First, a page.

How To: Arrange Professional Hip-Hop Tracks
Premier InternetDJ artist member, Entity, offers you some guidelines on how to create complete Hip-Hop arrangements in this exclusive tutorial.
by Michael Bordash
on 2003-12-22 21:39:22
I often make hip-hop beats for my rap and free-style friends. When I first start out creating a hip-hop beat, I study the rythym from groups like Three-six Mafia, Twiztid, and the darker, more undergound lot (cuz 3-6 has some bomb-ass beats) or even Bustah Rhymes; those three are very different styles.
The beat is made based on how the verse will be spit. Say they want to rap fast, yet also make it seem faster, make the bass hit slowly in the beat (for example Mystikal); or in the case where they want to spit 2-5 word patterns, speed up the beat giving the vocal more intensity (as done in many DMX tracks).
The range I have found works best is anywhere from 83 - 113 BPM. Keep your rhythym within that range.
You can take a simple DNB break (Entity's "How to" on DnB Beats
)and slow it down; then add some kicks and snares to add to the groove and fill up space in the lower tempo environment. Remember to add variation with the drums because in general, hip-hop beats are pretty damned repetitive! Also add some claps and hats to supplement the overall groove and rhythym. Feel free to experiment with other percussive sounds and perhaps some backbeats, etc.
Add a nice bass groove should not be too difficult. Try a sub-808 sound and loop it (for FruityLoops users, use the CRF knob), then add to the piano roll (again for FruityLoops users) and experiment with the sub-bass groove over the drum rhythym. Make sure the bass and beat blend well together. Don't get frustrated, this portion takes a long time to perfect and requires some degree of musicality. For a tutorial, take a look at How to Create a Rolling DNB sub Bassline in FL Studio
Ambience, Melody, Background Groove
The background is all up to you. You could go with the eerie classical approach (like 3 - 6 Mafia), the gangsta style jazzy piano (like in many of Mobb Deep's tracks), or even the hard rock guitars that have been used by everyone from Public Enemy to Esham and Twiztid.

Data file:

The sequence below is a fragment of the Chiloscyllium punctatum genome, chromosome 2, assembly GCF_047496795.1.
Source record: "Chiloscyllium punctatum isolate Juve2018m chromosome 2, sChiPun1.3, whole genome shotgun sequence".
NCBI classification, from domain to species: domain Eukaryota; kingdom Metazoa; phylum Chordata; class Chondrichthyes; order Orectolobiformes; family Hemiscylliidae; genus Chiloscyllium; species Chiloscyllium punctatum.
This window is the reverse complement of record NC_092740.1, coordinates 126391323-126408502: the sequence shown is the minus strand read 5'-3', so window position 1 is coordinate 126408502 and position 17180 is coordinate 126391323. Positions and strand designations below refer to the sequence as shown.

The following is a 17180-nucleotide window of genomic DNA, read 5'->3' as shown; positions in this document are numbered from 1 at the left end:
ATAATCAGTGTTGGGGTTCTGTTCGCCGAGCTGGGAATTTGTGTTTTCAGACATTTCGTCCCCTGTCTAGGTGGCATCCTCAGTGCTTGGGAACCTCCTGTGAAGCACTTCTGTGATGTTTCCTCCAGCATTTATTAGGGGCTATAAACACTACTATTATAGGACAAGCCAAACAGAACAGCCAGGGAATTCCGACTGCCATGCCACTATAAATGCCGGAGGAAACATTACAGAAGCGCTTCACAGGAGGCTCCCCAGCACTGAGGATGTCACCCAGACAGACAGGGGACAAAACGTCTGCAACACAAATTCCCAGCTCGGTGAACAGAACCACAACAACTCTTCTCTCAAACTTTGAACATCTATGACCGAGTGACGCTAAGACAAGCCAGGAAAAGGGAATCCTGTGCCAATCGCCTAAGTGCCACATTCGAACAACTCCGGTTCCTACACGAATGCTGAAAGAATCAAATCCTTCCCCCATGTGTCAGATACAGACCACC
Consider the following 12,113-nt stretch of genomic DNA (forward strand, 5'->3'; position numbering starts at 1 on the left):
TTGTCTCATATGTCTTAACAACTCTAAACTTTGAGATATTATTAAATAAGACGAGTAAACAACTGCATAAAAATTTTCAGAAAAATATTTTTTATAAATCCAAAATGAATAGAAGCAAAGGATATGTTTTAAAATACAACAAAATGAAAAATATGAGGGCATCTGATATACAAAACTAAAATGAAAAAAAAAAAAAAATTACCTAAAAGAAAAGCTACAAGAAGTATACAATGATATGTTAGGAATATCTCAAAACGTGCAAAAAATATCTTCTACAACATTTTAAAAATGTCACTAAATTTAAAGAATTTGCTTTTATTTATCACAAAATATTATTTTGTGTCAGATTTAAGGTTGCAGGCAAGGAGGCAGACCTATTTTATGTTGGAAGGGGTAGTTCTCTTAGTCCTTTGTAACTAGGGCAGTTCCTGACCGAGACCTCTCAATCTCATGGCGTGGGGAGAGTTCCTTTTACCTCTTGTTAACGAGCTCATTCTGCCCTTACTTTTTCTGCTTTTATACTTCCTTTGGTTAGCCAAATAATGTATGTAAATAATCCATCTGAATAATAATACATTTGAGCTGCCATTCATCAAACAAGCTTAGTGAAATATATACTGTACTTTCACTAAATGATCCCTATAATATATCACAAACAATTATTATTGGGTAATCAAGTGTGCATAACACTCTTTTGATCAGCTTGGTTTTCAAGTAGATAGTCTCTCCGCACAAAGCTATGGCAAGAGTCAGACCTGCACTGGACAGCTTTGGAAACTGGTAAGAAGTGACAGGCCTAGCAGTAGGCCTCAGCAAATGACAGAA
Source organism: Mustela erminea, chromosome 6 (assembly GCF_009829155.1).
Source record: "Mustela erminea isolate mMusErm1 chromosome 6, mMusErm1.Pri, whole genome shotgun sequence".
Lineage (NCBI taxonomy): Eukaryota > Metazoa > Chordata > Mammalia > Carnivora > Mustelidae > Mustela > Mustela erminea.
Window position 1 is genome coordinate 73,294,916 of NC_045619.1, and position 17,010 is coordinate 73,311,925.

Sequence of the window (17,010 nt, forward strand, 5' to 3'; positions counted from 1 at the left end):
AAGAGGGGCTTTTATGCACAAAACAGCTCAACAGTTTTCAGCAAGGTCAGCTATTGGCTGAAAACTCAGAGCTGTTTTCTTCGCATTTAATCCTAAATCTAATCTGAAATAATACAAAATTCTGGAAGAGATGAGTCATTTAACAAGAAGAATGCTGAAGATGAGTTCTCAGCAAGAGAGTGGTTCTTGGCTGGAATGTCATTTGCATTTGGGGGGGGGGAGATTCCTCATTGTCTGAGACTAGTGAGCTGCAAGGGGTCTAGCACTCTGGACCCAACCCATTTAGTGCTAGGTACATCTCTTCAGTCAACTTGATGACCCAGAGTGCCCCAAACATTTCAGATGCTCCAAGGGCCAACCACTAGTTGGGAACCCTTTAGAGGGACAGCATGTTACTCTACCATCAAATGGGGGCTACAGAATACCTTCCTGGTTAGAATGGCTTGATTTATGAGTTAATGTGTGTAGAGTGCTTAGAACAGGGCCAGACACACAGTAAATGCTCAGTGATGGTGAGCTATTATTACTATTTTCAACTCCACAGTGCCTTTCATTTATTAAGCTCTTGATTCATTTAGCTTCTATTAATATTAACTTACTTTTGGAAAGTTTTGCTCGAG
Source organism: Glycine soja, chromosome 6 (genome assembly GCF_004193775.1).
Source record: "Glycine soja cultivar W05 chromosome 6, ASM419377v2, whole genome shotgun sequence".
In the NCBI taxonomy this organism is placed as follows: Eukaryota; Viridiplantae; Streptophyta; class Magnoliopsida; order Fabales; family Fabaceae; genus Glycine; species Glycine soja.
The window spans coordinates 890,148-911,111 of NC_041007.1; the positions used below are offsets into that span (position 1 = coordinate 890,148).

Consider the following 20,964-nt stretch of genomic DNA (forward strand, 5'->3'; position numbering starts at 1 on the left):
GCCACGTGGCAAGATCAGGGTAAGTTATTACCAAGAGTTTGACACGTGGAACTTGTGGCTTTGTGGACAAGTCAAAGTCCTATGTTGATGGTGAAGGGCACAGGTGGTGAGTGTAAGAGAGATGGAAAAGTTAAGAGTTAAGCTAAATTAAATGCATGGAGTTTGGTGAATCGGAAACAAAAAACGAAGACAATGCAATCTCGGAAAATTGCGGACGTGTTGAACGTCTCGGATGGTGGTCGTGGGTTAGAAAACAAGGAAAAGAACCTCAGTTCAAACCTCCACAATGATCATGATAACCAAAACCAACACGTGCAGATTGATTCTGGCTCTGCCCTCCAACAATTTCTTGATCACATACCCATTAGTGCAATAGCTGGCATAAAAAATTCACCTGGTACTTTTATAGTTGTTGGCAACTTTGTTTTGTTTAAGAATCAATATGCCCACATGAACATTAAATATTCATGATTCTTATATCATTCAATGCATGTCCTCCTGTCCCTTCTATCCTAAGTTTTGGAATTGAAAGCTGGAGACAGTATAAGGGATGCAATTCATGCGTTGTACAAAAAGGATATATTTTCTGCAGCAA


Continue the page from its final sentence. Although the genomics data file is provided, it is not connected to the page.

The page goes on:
You might want to have some strings, plucked guitars or other ambience. Remember, don't overkill the background; the main parts of a hip-hop rhythym are the beat, the bass, and the vocals. Melody is not really a necessity, but this doesn't mean you can't have one. With hip-hop, the star of the show is the MC. Don't drown him/her out.
When it comes to a hip-hop or pop track, it contains these basic segments within the entire arrangement:
The trick is, where do you put these parts and what do you do to each part to make it distinct?
Naturally, you would want to start with an intro. Then you bring the track up to speed and into the first verse. After that, change to the chorus. The chorus, or "hook", is where you have your catchy repeitition that will sell your track. It is often repeated several times in a track and often includes a pre-recorded vocal track that will be laid down into the instrumental. Like that Outkast song "Hey Ya" -- the chorus is the pre-recorded vocal singing of those words "Hey Ya"; over and over again. In other words, this part generally establishes the theme of the track. After the first chorus you may want to add a slight breakdown to the track and lead it into the second verse. The second verse should be slightly different in comparison to the first verse but should also maintain the same groove, theme, and rhythym. After that, add your chorus, then verse, then chorus, then close/outro. Be sure to add breaks where appropriate, depending on your musical tastes.
This is just a few tips for your reference. Feel free to ask me any questions via PM
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